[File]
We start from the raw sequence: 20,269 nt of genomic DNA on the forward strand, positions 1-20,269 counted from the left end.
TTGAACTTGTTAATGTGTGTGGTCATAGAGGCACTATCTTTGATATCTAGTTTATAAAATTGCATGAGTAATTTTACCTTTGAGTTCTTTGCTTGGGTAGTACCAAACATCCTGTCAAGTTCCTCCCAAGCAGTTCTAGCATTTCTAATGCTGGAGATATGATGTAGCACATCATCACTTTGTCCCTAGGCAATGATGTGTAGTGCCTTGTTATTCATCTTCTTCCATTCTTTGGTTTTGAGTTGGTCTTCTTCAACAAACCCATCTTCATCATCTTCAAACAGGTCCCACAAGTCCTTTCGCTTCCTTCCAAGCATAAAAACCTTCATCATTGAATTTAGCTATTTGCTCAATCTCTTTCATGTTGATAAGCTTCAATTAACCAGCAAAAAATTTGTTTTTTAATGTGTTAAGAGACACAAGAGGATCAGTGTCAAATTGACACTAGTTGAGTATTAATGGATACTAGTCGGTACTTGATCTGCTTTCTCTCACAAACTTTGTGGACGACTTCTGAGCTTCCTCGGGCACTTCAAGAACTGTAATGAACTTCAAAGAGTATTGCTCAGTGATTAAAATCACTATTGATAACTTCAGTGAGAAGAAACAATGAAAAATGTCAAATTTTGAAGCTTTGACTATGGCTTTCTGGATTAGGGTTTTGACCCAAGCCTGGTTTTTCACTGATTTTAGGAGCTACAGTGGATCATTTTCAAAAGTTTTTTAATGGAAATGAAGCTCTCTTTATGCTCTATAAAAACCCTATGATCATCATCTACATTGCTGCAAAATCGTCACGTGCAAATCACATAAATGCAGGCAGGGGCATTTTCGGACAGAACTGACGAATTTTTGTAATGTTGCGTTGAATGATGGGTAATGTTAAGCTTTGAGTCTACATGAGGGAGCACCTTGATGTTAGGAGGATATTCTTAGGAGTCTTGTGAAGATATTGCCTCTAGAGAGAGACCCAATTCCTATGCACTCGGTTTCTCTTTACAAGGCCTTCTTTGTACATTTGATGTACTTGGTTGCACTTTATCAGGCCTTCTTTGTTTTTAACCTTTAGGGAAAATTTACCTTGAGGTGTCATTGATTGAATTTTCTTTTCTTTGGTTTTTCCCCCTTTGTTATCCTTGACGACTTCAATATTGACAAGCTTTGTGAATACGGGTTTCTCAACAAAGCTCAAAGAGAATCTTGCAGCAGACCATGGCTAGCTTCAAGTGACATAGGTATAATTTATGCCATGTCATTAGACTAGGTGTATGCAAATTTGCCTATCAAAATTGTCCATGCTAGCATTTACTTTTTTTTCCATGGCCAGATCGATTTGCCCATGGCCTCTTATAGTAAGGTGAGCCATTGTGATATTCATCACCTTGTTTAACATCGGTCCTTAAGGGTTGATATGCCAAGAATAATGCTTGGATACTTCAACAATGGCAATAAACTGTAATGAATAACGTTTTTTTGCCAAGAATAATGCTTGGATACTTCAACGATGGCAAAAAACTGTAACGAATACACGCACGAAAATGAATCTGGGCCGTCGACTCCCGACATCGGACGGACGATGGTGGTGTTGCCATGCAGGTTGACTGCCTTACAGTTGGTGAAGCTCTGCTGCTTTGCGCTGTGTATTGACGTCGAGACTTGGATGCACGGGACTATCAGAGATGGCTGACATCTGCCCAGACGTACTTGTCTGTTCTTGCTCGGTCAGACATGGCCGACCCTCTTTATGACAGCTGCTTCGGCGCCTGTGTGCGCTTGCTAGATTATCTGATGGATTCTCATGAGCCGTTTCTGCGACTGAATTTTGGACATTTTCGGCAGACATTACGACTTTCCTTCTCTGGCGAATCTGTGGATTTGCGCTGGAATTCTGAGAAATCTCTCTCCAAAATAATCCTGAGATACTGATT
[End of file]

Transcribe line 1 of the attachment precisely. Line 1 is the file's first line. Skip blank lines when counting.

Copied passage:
We start from the raw sequence: 20,269 nt of genomic DNA on the forward strand, positions 1-20,269 counted from the left end.